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Rwanda remains among top business reformers

Written by: Steven Nsamaza
Wednesday, October 26th, 2016, 3:06
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A decade ago in Rwanda, it would take one 370 days to register a property transfer but the time has now dropped to 12 days. This is according to the latest World Bank’s annual report on the ease of doing business.

 

Doing Business 2017 report released on October 25, 2016 ranked Rwanda as the second easiest place to do business in Africa only after Mauritius and the 56th globally placing the country six places forward from the last report.

 

Francis Gatare, CEO of Rwanda Development Board (RDB) commenting on the report said, “Rwanda over the past few years has focused on optimizing the service industry and capitalizing on investment opportunities that promote long term sustainable growth, owing to the significant advancement of 56th position from 62nd position globally.”

 

Out of the 190 countries the report looked at, a record 137 economies around the world have adopted key reforms that make it easier to start and operate small and medium-sized businesses.

 

The study by the World Bank focuses on several aspects that facilitate doing business in a particular economy including; the ease of starting a business, obtaining construction permits, getting electricity, registering property, getting credit, protecting minority investors, paying taxes, trading across borders, enforcing contracts and resolving insolvency.

 

Doing Business data points to continued successes in the ease of doing business worldwide, as governments increasingly take up key business reforms.

 

“Simple rules that are easy to follow are a sign that a government treats its citizens with respect. They yield direct economic benefits – more entrepreneurship; more market opportunities for women; more adherence to the rule of law,” said Paul Romer, World Bank Chief Economist and Senior Vice President. “But we should also remember that being treated with respect is something that people value for its own sake and that a government that fails to treat its citizens this way will lose its ability to lead.”

 

The Sub-Saharan Africa region where Rwanda lies accounted for over one-quarter of the 283 reforms in the past year. Rwanda alone closed the gap between Mauritius from 30 places last year to seven places. In Africa trailing from the third to fifth are; Botswana, South Africa and Morocco globally ranked at 72nd, 73rd and 75th respectively.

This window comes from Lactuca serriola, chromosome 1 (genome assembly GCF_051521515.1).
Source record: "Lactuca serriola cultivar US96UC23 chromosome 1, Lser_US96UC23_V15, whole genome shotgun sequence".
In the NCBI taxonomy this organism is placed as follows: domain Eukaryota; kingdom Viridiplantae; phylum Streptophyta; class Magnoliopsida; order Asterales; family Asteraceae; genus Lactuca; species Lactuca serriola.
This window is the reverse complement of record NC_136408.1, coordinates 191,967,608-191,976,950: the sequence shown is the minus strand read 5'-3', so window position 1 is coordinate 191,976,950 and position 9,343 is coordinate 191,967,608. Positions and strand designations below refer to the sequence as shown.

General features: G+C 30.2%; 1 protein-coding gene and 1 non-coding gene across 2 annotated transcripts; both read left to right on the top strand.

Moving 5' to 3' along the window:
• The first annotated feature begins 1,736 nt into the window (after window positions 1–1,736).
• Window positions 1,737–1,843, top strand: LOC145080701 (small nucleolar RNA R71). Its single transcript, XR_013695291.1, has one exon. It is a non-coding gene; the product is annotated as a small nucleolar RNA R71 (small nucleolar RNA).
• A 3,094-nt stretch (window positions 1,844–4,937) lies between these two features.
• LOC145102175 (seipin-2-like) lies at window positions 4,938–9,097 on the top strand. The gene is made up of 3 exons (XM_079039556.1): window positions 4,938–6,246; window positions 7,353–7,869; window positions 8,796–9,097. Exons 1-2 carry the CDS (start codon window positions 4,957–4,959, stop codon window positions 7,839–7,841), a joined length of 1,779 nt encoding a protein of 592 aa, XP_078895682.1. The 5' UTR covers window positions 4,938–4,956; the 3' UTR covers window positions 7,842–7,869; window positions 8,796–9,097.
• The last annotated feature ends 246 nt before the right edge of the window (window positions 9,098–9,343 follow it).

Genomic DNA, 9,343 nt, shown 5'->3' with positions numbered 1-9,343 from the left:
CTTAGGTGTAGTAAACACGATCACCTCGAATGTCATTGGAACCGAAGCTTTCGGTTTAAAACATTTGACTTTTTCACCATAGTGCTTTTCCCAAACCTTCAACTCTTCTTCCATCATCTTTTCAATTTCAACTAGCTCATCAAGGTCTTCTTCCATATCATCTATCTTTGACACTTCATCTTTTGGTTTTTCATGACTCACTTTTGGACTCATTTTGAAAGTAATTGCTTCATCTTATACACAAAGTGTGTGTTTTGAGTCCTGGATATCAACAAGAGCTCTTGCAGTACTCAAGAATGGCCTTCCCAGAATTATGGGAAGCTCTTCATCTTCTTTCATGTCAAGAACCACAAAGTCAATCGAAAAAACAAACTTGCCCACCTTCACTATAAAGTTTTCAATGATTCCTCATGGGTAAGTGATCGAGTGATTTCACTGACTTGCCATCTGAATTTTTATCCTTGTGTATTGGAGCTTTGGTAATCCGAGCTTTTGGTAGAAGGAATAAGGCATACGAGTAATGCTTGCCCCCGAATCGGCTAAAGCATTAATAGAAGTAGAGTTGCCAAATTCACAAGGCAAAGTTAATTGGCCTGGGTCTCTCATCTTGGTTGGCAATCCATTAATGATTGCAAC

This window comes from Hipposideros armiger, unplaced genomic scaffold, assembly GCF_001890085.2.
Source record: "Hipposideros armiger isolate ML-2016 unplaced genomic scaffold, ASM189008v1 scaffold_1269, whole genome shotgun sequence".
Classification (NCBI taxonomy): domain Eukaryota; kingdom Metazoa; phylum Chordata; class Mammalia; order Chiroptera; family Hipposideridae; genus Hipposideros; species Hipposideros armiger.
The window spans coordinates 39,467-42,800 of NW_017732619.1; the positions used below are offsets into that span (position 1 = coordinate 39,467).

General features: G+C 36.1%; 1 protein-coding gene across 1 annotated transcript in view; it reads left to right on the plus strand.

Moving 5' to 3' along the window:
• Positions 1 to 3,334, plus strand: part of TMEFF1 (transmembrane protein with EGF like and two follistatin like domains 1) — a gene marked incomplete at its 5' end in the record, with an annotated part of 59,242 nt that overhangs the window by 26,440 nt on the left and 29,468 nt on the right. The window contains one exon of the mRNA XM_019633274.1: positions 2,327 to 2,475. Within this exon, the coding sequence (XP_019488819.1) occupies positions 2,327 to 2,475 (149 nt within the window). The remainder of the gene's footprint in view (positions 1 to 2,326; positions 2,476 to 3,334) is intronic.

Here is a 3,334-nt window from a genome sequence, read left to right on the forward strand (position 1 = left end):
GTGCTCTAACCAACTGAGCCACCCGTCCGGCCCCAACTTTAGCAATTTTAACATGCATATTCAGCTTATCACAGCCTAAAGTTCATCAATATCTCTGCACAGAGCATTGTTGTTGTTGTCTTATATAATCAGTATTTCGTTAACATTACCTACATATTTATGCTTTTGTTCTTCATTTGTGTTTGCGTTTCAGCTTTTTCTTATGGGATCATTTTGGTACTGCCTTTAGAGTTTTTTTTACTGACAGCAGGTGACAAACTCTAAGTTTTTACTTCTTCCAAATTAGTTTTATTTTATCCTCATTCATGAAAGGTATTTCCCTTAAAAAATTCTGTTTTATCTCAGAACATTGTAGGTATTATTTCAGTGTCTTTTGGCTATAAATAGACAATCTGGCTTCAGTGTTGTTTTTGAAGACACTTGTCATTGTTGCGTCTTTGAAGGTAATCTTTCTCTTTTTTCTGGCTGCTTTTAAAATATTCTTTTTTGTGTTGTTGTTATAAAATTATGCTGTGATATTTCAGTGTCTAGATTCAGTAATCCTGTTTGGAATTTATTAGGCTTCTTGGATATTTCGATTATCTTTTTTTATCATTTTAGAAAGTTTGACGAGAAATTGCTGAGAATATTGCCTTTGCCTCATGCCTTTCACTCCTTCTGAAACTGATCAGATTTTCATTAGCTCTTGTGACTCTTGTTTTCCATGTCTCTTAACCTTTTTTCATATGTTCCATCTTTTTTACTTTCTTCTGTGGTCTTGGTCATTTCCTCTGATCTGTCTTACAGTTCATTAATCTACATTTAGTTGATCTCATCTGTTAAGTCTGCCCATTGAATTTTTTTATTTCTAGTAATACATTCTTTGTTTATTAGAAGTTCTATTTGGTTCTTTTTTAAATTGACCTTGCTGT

Rwanda significantly improved most in the service industry, was number two in credit financing and fourth in registration of property in the world.

 

The new report added gender measures to three indicators of starting a business, registering property and enforcing contracts. Although the report found in most economies fewer women work in the private sector both as employers and employees, Rwanda has championed the gender disparity by empowering women in various sectors of the economy.

 

The public procurement regulations included as a pilot indicator in this year’s Doing Business report is among the latest areas that the government of Rwanda is improving like implementing a public procurement process online.

 

Rwanda still leads in the most common area of reform which is starting business that was made easy through online registration done in a matter of hours and post-registration processes. Globally, starting a new business now takes an average of 21 days compared with 46 days 10 years ago. However, this area with almost 600 reforms recorded since 2004, of these, 49 reforms was introduced during the past year. 

 

First launched in 2004, the Doing Business report has recorded a total of 443 reforms under the Paying Taxes indicator, the second highest number of reforms, with 46 reforms implemented in the past year.

 

Sub-Saharan Africa economies stepped up the pace of reform activity, with 37 economies undertaking a total of 80 business reforms in the past year, an increase of 14 percent from the previous year. For the second consecutive year, Kenya was among the world’s top 10 improvers, while seven economies implemented four or more reforms each in the past year. However, 13 economies in the region stipulate additional hurdles for women entrepreneurs.

 

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